It’s December, so Christmas is allowed now.

Oops, I’m a bit late this week. I got lost in working on a new poem this morning. Poets, eh?

I’ve had a good week this week: productive for work, lots of poetry, time with friends. Last week, my younger son, Michael, complained that the blog was a bit boring: it was all poetry and no social life! I think he was joking, but just in case, I’ve been a bit more of a social animal this week, Mike.

I took the day off work on Sunday. The head-cold I had a couple of weeks ago has been threatening, but not quite managing, to come back all week, so I gave myself a day off work and bummed the day away. But bumming won’t get me a PhD, so on Monday I gave myself a good talking to and I was at my desk by 9.00 a.m. I prepared the ‘anonymous poems’ document for Stanza. I realized I didn’t have a poem to include so I wrote one from the notes I took at the James Sheard workshop a couple of weeks ago: a poem about Lillingstone Dayrell churchyard for the sequence about my brother’s death. It was very first draft, but that’s OK, that’s what a critiquing workshop’s for. I sent the poems out to Stanza members in time for them to have a read before the meeting on Tuesday.

When all that was out of the way I got down to the critical aspect of the PhD. I cut-and-pasted into a single document the Pascale Petit poems from Mama Amazonica that had references to masks or mirrors, in whatever guise. I re-read the poems and my analyses and inserted notes and academic references in contrasting colours. By the end of the day’s work I had completed Mama Amazonica and was ready to begin the process again for The Huntress. That was Tuesday’s job sorted. Two really productive days at the critical work, with a new portfolio poem written as well: I felt really satisfied with what I’d achieved.

Tuesday evening it was our monthly Stanza meeting, the first one since the Stanza reps meeting in York on Saturday. There were five of us there. We discussed the way forward for our group: how could we increase membership, which has dropped off since we moved to Mossley in the summer. We decided to try a move back to Stalybridge Station Buffet Bar for the next meeting in January. It seems easier for folk to get to than Mossley, so perhaps lapsed poets will return to the fold. The business out of the way, we settled to reading and discussing the poems. It was a good night: lots of variety in the poems and good discussion. Surprisingly, my poem about the churchyard was really well received; I got good advice on pruning it a bit to make it tighter, but considering I wrote it very quickly on Monday morning, I was pleased with the feedback, not what I expected at all.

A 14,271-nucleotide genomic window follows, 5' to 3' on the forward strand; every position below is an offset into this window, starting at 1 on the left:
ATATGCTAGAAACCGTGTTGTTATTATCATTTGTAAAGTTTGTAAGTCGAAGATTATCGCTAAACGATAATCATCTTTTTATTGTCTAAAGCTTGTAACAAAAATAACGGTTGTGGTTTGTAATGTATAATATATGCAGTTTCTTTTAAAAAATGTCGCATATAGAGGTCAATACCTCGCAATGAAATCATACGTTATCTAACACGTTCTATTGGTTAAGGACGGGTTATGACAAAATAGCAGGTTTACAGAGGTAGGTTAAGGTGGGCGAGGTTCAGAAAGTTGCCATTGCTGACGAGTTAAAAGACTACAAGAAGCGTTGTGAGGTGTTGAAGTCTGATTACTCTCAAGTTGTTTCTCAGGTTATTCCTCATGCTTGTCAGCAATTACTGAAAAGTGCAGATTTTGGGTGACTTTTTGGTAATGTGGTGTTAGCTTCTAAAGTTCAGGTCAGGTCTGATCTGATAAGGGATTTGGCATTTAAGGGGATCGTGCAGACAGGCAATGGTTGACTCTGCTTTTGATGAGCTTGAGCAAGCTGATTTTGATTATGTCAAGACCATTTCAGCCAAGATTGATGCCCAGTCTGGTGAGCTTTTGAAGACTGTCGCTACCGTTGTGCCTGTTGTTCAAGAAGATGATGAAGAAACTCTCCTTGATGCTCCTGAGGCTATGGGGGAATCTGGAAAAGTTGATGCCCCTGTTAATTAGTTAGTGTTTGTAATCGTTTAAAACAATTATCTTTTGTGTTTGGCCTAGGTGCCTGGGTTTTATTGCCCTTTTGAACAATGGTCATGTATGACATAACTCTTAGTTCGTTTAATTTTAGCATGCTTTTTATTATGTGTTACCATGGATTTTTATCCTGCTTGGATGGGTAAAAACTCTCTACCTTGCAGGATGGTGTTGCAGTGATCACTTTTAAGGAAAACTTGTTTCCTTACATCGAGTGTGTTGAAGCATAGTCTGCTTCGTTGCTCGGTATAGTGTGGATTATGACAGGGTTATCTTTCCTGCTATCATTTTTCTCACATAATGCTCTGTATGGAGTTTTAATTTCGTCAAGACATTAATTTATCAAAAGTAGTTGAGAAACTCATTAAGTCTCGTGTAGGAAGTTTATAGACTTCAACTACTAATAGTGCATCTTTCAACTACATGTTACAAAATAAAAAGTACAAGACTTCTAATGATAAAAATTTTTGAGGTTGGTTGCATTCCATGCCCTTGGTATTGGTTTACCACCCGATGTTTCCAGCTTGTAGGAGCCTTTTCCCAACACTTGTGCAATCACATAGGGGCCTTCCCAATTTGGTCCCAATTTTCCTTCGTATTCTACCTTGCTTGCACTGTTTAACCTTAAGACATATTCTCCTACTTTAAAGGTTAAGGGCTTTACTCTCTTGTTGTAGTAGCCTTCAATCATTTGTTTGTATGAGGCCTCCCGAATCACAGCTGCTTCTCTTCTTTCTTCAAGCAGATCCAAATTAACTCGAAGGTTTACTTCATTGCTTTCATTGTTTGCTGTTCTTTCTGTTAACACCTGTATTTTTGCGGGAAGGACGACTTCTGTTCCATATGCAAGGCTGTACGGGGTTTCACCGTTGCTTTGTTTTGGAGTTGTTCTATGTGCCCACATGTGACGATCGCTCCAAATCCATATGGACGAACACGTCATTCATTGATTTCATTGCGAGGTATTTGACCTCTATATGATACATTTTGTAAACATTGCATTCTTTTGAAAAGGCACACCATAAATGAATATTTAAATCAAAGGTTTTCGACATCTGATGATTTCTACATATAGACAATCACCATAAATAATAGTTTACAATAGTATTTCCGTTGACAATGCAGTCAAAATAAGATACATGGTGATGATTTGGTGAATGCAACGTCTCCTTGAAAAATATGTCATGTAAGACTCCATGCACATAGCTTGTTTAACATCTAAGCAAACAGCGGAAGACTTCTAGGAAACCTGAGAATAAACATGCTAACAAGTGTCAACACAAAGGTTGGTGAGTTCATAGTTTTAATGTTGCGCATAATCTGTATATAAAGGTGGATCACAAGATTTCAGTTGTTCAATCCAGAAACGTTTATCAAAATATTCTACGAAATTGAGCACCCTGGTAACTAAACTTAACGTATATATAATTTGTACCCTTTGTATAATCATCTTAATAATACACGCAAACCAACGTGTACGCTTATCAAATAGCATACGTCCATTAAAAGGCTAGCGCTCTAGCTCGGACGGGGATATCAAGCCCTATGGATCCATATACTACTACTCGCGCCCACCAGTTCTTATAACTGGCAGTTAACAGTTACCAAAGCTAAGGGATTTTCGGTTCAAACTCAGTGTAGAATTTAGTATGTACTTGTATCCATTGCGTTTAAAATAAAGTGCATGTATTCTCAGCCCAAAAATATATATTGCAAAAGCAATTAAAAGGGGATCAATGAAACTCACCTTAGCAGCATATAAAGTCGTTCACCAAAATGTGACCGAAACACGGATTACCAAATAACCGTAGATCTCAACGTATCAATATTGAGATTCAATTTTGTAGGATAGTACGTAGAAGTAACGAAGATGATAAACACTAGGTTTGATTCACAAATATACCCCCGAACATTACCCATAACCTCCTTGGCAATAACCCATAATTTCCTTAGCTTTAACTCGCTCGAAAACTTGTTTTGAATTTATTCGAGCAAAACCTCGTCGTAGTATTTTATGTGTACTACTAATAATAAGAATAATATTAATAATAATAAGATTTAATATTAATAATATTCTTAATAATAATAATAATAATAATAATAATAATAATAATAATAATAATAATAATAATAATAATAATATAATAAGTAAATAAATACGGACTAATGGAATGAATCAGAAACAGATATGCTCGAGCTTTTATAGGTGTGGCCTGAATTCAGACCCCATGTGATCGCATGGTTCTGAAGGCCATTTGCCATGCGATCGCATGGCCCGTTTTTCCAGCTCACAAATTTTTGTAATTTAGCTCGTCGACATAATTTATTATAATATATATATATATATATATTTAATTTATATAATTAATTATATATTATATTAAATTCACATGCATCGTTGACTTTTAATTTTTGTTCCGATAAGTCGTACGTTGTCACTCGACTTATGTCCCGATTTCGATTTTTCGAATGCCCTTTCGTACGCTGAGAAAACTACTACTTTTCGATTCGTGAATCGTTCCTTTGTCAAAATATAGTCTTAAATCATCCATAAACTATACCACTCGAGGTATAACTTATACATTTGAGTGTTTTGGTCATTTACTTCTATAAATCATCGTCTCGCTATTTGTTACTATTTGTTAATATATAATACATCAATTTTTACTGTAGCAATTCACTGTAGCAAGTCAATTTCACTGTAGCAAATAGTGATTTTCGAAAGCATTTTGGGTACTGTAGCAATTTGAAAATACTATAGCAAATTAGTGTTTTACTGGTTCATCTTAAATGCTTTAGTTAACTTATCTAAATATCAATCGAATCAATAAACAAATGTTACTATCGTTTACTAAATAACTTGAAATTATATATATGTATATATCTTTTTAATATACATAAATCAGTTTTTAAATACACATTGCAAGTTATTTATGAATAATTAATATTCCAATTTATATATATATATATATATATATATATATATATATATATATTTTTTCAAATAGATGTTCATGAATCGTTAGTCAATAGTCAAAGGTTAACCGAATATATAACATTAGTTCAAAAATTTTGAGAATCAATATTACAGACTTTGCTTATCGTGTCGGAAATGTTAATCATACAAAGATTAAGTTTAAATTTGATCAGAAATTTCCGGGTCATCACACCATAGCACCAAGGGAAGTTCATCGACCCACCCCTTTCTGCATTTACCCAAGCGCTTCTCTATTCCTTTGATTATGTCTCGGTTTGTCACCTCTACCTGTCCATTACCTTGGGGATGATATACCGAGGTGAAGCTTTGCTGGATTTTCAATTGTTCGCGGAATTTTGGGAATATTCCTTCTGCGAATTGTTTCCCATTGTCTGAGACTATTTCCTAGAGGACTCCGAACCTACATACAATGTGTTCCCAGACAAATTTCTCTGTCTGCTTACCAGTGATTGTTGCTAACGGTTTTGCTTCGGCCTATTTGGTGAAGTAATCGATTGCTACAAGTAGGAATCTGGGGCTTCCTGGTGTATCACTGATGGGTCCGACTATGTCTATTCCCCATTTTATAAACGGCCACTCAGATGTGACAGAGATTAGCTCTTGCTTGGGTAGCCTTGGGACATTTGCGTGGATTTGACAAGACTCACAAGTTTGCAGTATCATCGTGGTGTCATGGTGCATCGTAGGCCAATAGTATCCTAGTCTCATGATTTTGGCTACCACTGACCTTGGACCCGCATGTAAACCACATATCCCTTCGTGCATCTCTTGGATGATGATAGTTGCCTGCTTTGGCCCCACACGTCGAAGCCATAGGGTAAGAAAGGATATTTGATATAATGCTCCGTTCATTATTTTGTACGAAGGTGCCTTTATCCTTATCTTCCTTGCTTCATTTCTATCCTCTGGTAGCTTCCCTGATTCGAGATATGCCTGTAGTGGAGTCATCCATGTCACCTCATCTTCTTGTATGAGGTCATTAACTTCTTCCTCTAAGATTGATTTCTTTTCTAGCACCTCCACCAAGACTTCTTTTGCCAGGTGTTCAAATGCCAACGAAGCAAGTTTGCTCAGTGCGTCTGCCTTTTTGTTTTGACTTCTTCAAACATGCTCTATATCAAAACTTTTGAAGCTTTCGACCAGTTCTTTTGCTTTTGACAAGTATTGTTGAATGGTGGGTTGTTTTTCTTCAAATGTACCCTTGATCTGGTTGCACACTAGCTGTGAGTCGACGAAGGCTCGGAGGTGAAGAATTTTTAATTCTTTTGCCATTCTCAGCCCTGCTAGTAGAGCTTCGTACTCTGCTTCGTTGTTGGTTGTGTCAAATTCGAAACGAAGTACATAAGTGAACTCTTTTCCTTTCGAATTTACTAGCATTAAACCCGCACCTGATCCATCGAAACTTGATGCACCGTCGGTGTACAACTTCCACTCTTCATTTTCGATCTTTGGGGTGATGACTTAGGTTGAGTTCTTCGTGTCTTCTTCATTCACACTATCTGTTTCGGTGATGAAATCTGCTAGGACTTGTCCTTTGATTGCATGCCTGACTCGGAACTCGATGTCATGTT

On Wednesday Hilary and I went to the Bad Language poetry reading at Gulliver’s Bar in Oldham Street, Manchester. Helen Mort should have been the headline act; Hilary had an open-mic slot. But Helen was taken poorly and had to send her apologies for the event, so that opened up extra open-mic slots, one of which I managed to get. It’s not often you get to say you were a stand-in for Helen Mort; perhaps I should include it in my poet’s biog? No, perhaps you’re right.

Thursday was a day dominated by microwave ovens. Ours has been on the blink for weeks, we kept threatening to replace it but hadn’t got around to it. It was fitted into the kitchen units and we weren’t sure what a replacement would look like. However, the situation became critical when it failed to notice when its own door was closed, so on Thursday we visited Appliances Direct and looked for a new one. Bill had measured the space and we found a combi-microwave—which I didn’t particularly want but it filled all the size and colour requirements—and we bought it. In the afternoon we took the old microwave out of its housing and prepared to fit the new one in the space. Unfortunately, Bill hadn’t taken a ‘depth’ measurement, and combo-microwaves have a very ample hip measurement: a kind of bustle at the back to house the element or something technical like that. It was a good 5cm. too deep for the space so we had to take it back and change it. We bought a little Daewoo instead. It fitted: it looked lost in the space in fact. Bill considered all kinds of complicated solutions to the problem. I just moved it slightly off-centre, placed four cookery books beside it and a pretty dish on top. It works. Lesson: always look for the easy solution!